What we’re reading: January 9, 2015

The Challenge of Translating Genomics into Conservation Practice
A must read for academics or applied conservationists interested in applying genomic techniques to a conservation problem. We’ve written about challenges with conservation genomics before. While this article (sub) highlights the potential value of genomics to conservation, it highlights two important limitations. First, this article puts in no uncertain terms that academia and applied conservation occupy different spheres. As such there can be a substantial disconnect between the currently very academic pursuit of genomics and the use of information for policy and management. Second, the authors highlight the tension than academia and life sciences companies will continue to focus on genomics and may eventually squeeze out the technologies that allowed applied conservationists autonomy in their conservation genetic pursuits.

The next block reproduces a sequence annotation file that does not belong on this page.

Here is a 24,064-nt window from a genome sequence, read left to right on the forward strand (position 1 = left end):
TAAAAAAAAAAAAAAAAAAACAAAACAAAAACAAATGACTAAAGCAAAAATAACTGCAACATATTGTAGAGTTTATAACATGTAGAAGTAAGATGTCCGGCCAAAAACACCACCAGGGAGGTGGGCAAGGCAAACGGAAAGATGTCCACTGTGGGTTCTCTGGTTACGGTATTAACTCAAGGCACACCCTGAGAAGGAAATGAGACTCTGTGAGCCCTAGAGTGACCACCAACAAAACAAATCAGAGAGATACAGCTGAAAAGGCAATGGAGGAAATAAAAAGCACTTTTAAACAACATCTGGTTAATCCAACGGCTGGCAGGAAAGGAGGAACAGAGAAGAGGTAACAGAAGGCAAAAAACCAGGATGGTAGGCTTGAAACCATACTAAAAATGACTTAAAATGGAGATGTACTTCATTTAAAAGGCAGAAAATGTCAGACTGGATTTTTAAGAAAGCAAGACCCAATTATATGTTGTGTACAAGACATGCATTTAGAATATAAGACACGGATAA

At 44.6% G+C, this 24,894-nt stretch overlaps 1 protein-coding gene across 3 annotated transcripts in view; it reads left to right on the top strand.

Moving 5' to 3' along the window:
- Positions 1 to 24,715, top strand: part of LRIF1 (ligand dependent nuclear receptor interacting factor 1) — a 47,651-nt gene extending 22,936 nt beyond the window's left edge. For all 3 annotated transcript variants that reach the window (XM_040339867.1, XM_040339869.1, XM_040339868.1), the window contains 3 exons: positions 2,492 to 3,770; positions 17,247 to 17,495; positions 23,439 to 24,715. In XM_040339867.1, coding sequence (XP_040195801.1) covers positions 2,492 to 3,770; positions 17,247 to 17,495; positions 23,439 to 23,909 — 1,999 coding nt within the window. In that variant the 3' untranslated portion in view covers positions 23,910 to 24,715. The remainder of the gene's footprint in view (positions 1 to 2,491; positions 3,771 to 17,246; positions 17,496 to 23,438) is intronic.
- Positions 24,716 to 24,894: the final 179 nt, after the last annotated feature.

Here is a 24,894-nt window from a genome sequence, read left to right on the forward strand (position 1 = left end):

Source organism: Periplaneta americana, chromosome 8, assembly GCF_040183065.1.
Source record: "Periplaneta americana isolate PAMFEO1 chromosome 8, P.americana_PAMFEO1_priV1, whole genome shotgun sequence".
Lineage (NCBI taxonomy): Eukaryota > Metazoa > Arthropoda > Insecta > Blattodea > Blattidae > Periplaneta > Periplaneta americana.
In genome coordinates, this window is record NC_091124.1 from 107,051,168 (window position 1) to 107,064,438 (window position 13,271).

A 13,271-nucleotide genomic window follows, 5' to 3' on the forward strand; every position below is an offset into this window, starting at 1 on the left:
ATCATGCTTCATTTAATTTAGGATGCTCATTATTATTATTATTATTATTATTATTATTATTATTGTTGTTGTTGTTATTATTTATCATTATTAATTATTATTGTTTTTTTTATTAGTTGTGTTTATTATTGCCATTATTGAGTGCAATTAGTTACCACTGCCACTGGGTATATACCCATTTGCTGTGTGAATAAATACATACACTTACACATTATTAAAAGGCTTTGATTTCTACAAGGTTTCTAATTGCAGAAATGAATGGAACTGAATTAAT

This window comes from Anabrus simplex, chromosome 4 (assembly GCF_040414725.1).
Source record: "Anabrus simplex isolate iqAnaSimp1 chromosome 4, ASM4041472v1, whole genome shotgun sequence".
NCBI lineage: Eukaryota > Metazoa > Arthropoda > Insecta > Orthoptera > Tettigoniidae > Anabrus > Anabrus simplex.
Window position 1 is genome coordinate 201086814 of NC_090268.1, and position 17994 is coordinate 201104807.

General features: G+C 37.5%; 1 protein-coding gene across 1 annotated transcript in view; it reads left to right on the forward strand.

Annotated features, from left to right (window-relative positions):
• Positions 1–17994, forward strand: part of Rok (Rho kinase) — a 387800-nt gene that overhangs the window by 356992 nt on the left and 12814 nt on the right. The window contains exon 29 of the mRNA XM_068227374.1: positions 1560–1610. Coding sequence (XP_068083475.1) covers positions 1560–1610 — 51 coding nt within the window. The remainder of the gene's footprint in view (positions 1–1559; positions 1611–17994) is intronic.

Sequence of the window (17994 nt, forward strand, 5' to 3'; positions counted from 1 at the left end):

Best Camera Trap Photos of 2014
Camera traps allow us to see animals in their natural habitat, just being themselves. These cameras are documenting the locations of rare and elusive animals and showing us novel behaviors. BBC put together a beautiful album of the best camera trap photos of 2014.

Allele Variation Over Time
This study (open) discusses a new type of genotype by environment interaction, where the environment is time. Maybe this is not too surprising as the environment changes over time and population level allele frequencies try to adjust to the environment. But this study associated when people were born with which FTO allele they had, FTO being a gene associated with obesity, and the person’s body mass index (BMI). The authors found a correlation between birth cohort (time) and increasing prevalence of the FTO allele associated with higher weight. Of course this has implications for other species, how does the ever changing environment change allele frequencies in short time periods, especially for species with short generation times.

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